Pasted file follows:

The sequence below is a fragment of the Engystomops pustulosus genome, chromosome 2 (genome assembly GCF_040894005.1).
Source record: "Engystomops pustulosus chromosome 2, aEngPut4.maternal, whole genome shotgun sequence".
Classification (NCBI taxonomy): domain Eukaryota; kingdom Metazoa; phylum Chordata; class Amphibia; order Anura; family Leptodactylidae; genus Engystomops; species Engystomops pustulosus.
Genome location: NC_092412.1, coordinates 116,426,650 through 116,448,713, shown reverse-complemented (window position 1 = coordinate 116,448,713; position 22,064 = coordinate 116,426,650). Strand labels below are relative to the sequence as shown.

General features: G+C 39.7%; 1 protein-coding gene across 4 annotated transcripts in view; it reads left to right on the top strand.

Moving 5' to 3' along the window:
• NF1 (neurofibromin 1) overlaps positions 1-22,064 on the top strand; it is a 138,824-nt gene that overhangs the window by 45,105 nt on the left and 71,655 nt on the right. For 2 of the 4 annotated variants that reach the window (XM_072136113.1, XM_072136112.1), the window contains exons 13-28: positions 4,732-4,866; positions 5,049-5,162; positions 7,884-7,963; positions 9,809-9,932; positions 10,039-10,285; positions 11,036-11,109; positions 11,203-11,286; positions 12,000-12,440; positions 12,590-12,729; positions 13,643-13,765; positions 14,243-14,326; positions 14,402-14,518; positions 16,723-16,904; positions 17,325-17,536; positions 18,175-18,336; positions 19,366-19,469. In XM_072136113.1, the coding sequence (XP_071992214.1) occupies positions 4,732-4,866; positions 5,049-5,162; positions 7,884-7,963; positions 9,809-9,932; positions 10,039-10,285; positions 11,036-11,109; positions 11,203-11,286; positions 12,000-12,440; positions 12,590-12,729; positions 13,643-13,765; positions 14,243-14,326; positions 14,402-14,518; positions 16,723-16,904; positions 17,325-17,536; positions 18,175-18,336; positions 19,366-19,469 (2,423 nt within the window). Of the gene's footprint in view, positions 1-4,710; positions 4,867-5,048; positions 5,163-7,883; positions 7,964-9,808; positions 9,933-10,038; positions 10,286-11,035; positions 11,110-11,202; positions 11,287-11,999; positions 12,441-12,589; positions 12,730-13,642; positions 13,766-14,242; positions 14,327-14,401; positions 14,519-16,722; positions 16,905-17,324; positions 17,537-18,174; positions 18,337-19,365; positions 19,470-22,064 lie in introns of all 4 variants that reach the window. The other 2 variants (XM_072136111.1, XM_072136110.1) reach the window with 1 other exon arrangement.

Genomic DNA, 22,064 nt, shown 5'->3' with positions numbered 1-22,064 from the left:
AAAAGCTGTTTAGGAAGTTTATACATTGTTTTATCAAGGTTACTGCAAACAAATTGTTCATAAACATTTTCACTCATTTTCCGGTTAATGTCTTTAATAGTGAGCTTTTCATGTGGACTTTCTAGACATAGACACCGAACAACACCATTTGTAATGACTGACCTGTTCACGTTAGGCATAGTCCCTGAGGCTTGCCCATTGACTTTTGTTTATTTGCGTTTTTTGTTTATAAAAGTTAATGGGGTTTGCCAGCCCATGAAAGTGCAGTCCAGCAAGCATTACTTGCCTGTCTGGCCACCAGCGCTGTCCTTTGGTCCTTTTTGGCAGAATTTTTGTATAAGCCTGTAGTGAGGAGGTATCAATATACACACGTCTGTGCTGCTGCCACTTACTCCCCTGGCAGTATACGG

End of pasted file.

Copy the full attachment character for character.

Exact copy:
The sequence below is a fragment of the Engystomops pustulosus genome, chromosome 2 (genome assembly GCF_040894005.1).
Source record: "Engystomops pustulosus chromosome 2, aEngPut4.maternal, whole genome shotgun sequence".
Classification (NCBI taxonomy): domain Eukaryota; kingdom Metazoa; phylum Chordata; class Amphibia; order Anura; family Leptodactylidae; genus Engystomops; species Engystomops pustulosus.
Genome location: NC_092412.1, coordinates 116,426,650 through 116,448,713, shown reverse-complemented (window position 1 = coordinate 116,448,713; position 22,064 = coordinate 116,426,650). Strand labels below are relative to the sequence as shown.

General features: G+C 39.7%; 1 protein-coding gene across 4 annotated transcripts in view; it reads left to right on the top strand.

Moving 5' to 3' along the window:
• NF1 (neurofibromin 1) overlaps positions 1-22,064 on the top strand; it is a 138,824-nt gene that overhangs the window by 45,105 nt on the left and 71,655 nt on the right. For 2 of the 4 annotated variants that reach the window (XM_072136113.1, XM_072136112.1), the window contains exons 13-28: positions 4,732-4,866; positions 5,049-5,162; positions 7,884-7,963; positions 9,809-9,932; positions 10,039-10,285; positions 11,036-11,109; positions 11,203-11,286; positions 12,000-12,440; positions 12,590-12,729; positions 13,643-13,765; positions 14,243-14,326; positions 14,402-14,518; positions 16,723-16,904; positions 17,325-17,536; positions 18,175-18,336; positions 19,366-19,469. In XM_072136113.1, the coding sequence (XP_071992214.1) occupies positions 4,732-4,866; positions 5,049-5,162; positions 7,884-7,963; positions 9,809-9,932; positions 10,039-10,285; positions 11,036-11,109; positions 11,203-11,286; positions 12,000-12,440; positions 12,590-12,729; positions 13,643-13,765; positions 14,243-14,326; positions 14,402-14,518; positions 16,723-16,904; positions 17,325-17,536; positions 18,175-18,336; positions 19,366-19,469 (2,423 nt within the window). Of the gene's footprint in view, positions 1-4,710; positions 4,867-5,048; positions 5,163-7,883; positions 7,964-9,808; positions 9,933-10,038; positions 10,286-11,035; positions 11,110-11,202; positions 11,287-11,999; positions 12,441-12,589; positions 12,730-13,642; positions 13,766-14,242; positions 14,327-14,401; positions 14,519-16,722; positions 16,905-17,324; positions 17,537-18,174; positions 18,337-19,365; positions 19,470-22,064 lie in introns of all 4 variants that reach the window. The other 2 variants (XM_072136111.1, XM_072136110.1) reach the window with 1 other exon arrangement.

Genomic DNA, 22,064 nt, shown 5'->3' with positions numbered 1-22,064 from the left:
AAAAGCTGTTTAGGAAGTTTATACATTGTTTTATCAAGGTTACTGCAAACAAATTGTTCATAAACATTTTCACTCATTTTCCGGTTAATGTCTTTAATAGTGAGCTTTTCATGTGGACTTTCTAGACATAGACACCGAACAACACCATTTGTAATGACTGACCTGTTCACGTTAGGCATAGTCCCTGAGGCTTGCCCATTGACTTTTGTTTATTTGCGTTTTTTGTTTATAAAAGTTAATGGGGTTTGCCAGCCCATGAAAGTGCAGTCCAGCAAGCATTACTTGCCTGTCTGGCCACCAGCGCTGTCCTTTGGTCCTTTTTGGCAGAATTTTTGTATAAGCCTGTAGTGAGGAGGTATCAATATACACACGTCTGTGCTGCTGCCACTTACTCCCCTGGCAGTATACGG